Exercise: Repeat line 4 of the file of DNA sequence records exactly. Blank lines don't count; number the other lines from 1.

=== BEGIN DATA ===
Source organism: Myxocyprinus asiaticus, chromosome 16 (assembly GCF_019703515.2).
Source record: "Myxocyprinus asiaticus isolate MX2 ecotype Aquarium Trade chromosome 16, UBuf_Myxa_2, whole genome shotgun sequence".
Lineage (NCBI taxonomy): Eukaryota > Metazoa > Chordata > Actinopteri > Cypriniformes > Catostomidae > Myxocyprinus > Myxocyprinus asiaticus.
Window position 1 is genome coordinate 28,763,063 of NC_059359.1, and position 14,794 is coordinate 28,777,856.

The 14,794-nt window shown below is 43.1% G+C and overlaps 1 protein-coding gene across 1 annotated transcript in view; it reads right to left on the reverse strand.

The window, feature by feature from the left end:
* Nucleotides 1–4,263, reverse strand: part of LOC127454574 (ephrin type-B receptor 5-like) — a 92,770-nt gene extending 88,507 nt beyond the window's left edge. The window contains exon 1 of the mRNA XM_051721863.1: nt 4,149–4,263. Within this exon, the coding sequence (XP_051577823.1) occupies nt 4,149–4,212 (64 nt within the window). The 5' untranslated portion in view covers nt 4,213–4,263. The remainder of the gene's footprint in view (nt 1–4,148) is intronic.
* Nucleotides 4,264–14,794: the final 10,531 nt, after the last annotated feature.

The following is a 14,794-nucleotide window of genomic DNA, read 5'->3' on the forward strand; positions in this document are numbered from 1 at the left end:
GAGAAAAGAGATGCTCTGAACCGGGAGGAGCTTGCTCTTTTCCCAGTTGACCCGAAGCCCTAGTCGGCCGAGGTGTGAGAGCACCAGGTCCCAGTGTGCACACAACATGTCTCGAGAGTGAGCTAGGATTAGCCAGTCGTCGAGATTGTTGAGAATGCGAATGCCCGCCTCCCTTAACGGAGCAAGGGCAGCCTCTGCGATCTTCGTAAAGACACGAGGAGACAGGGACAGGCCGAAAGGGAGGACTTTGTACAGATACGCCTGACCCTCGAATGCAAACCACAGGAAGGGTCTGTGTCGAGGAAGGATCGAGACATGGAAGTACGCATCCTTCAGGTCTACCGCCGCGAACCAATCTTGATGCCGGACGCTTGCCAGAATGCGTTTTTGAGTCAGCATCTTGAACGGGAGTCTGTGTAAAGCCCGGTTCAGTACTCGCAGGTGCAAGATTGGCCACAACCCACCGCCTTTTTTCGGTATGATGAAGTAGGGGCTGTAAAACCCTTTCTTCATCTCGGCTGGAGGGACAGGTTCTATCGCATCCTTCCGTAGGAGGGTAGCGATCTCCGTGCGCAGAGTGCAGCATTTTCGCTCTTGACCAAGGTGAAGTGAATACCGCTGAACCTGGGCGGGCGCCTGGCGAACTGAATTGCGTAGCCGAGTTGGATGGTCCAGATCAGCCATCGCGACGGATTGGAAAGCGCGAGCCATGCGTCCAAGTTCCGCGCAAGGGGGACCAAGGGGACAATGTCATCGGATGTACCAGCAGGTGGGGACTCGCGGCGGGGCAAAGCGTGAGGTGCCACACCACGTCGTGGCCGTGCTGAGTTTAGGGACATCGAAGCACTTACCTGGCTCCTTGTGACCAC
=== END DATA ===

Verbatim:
Window position 1 is genome coordinate 28,763,063 of NC_059359.1, and position 14,794 is coordinate 28,777,856.